The average domestic load factor in Indonesia in 2017 was only 78%, representing a 10 year low. The average domestic load factor has declined for four consecutive years, bucking the overall trend of load factor increases in Southeast Asia, and globally.
Indonesia average domestic load factor: 2005 to 2017
Batik Air grows rapidly
Competition between Indonesia’s two main airline groups, Lion and Garuda, has intensified significantly in recent years, impacting load factors and profitability. Garuda has been competing more aggressively against Lion by rapidly expanding its LCC subsidiary Citilink while Lion began attacking the middle and high end of the market by pursuing rapid expansion at the full service subsidiary Batik Air.
Batik launched operations at the end of 2013 and has since been by far the fastest growing airline in Indonesia. Batik’s domestic passenger traffic grew by 35% in 2017, to 10.1 million, according to Indonesia DGAC data. Batik is primarily a domestic operator; it carried less than 500,000 international passengers in 2017.
Batik has quickly captured a more than 10% share of Indonesia’s domestic market. However, its parent Lion Air’s share has been on the decline as its traffic has been flat over the past five years. Lion Air carried only 2% more passengers in 2017 compared to 2013.
Lion Group market share exceeds 50% for the first time in 2017
Lion launched operations in 2000 and in its first 13 years grew rapidly, becoming Indonesia’s largest domestic airline in 2008. It surpassed 10 million annual domestic passengers in 2009 and surpassed 20 million domestic passengers in 2011. It was the main driver of the rapid Indonesian domestic growth from 2008 to 2012, tripling in size from only 6.5 million passengers in 2008 to 29.4 million in 2012.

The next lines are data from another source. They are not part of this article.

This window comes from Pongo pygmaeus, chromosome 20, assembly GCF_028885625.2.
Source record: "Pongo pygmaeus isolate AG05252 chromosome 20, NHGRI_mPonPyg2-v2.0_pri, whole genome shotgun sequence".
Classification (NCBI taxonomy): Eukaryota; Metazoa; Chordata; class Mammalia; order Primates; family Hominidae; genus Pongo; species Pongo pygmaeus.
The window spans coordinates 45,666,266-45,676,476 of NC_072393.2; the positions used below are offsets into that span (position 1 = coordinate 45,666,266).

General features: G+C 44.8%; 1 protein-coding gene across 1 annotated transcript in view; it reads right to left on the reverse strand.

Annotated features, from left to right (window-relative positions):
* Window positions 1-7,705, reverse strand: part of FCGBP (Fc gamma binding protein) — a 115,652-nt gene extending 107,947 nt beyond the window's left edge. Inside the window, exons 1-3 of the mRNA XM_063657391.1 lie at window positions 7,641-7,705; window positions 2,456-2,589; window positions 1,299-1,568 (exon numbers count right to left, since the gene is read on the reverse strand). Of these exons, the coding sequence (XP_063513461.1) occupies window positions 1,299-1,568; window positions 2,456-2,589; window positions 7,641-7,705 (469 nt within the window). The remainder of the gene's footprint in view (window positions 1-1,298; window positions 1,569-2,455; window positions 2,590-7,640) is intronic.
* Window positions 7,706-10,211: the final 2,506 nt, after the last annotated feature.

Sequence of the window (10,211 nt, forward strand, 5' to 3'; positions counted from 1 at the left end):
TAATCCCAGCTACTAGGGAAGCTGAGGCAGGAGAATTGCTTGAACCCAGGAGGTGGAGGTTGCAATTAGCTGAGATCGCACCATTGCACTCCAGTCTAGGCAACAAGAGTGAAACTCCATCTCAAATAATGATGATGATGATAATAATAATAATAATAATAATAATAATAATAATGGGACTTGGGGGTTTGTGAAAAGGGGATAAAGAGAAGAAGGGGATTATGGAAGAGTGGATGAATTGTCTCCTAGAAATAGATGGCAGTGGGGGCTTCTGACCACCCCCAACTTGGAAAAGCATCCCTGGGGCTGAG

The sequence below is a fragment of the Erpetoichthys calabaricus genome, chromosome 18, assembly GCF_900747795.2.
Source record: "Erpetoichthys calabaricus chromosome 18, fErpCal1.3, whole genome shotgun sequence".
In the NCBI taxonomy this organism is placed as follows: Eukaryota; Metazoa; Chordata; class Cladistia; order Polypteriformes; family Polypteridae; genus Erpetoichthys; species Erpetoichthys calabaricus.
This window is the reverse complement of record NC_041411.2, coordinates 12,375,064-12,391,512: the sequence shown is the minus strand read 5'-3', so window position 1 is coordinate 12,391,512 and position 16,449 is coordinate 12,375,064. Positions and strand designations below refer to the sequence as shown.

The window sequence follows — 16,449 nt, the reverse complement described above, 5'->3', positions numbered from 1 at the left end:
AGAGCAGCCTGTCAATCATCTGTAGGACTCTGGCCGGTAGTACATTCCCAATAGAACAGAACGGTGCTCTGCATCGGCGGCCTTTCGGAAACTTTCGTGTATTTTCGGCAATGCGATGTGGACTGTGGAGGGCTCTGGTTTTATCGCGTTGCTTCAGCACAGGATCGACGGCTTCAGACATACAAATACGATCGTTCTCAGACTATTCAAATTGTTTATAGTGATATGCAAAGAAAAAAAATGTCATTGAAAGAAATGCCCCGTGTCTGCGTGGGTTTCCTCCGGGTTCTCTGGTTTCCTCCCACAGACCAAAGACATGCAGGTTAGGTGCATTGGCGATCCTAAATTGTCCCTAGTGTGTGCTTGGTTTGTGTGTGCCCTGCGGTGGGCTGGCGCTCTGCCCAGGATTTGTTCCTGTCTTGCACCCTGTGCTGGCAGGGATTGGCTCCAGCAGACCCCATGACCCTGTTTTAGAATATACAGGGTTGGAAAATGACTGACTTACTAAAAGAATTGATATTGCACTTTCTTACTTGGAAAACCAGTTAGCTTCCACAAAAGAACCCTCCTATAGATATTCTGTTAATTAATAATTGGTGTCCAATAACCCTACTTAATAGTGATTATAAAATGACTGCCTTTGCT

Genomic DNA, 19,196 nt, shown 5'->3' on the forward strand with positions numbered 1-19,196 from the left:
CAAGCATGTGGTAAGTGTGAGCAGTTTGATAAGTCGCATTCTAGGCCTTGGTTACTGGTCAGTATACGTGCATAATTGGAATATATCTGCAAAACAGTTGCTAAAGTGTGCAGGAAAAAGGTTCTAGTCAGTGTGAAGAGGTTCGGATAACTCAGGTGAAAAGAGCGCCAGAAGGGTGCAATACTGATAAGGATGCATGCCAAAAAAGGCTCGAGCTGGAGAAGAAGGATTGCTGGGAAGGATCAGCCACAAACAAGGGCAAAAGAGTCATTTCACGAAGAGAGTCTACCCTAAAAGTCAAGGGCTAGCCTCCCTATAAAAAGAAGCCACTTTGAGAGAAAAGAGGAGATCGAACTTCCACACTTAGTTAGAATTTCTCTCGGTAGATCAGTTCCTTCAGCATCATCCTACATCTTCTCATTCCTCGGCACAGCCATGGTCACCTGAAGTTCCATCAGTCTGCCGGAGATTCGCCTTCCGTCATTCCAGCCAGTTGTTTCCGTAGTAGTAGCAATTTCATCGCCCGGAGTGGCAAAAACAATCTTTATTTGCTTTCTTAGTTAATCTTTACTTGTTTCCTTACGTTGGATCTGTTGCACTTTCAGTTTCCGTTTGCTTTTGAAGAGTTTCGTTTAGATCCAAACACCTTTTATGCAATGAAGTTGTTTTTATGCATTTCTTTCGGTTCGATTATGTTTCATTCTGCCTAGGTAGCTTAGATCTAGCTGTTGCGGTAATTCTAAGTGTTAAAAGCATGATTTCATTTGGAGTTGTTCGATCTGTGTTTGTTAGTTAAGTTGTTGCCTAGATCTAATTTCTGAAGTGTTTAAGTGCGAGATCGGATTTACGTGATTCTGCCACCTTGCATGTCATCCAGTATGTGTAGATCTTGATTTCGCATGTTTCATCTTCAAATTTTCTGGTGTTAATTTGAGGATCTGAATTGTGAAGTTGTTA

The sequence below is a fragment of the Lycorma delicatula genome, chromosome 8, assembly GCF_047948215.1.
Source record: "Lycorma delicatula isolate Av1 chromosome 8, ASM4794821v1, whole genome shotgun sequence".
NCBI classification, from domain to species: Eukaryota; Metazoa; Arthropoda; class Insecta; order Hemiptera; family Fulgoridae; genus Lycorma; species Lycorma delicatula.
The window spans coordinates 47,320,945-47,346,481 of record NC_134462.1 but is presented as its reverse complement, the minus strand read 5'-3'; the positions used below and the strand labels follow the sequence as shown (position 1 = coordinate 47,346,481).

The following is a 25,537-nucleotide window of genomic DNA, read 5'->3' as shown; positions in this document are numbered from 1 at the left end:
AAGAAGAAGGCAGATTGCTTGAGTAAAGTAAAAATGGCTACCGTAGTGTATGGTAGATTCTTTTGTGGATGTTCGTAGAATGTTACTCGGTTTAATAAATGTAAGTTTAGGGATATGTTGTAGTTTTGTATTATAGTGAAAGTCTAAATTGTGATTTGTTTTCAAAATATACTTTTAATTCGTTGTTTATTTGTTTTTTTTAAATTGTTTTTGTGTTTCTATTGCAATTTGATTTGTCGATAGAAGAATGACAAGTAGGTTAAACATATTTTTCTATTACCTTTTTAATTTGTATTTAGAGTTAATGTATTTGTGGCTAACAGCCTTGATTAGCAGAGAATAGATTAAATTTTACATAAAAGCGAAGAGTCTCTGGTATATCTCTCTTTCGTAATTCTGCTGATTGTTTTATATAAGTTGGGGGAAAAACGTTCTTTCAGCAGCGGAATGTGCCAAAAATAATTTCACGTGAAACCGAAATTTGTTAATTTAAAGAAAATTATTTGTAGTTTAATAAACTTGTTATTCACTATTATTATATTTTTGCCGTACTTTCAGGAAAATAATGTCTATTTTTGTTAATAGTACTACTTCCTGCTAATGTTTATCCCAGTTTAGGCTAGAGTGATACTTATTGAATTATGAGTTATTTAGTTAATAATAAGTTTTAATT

Lion Air’s market share reached an all-time high of 43% in 2013 but has since slipped to 34%. However, as a group, Lion’s share of the domestic market has increased from 49% in 2013 to 51% in 2017.
Lion Group’s market share slipped in 2014 and 2015 before recovering in 2016 and exceeding 50% for the first time in 2017. This is a major achievement for Lion, which has been striving to reach 50% market share for several years but was set back by intense competition and relatively unfavourable market conditions.
Lion Group’s 51% share for 2017 includes 6% for its low cost regional subsidiary Wings Air. Wings has been operating since 2003 but has accelerated expansion over the past two years, growing traffic by more than 70% as it expanded its ATR 72 turboprop fleet.
Garuda market share again on the decline
The Garuda Group lost its position as market leader in 2005 but launched a major attack on the domestic market in 2011 by pursuing rapid growth at Citilink and the parent airline. Citilink launched in 2001 as a unit of Garuda but was very small until 2012, when it became its own company and started operating under its own AOC.
Garuda mainline recorded double digit domestic passenger growth in 2011, 2012, 2013, 2014 and 2015. The growth in 2013 to 2015 was particularly impressive as the overall domestic market hardly grew at all.
In 2015 Garuda’s domestic market share was back up to 26%, compared to only 19% in 2010. Meanwhile, Citilink’s market share increased from 2% in 2012 (the first year under its own operator's certificate) to 12% in 2015. As a result, the Garuda Indonesia Group’s overall domestic market share doubled in only five years – from 19% in 2010 to 38% in 2015.
However, Garuda has stopped pursuing domestic growth in the past two years. The parent airline's domestic passenger traffic was relatively flat in 2016 and 2017 – as growth in the overall domestic market reaccelerated.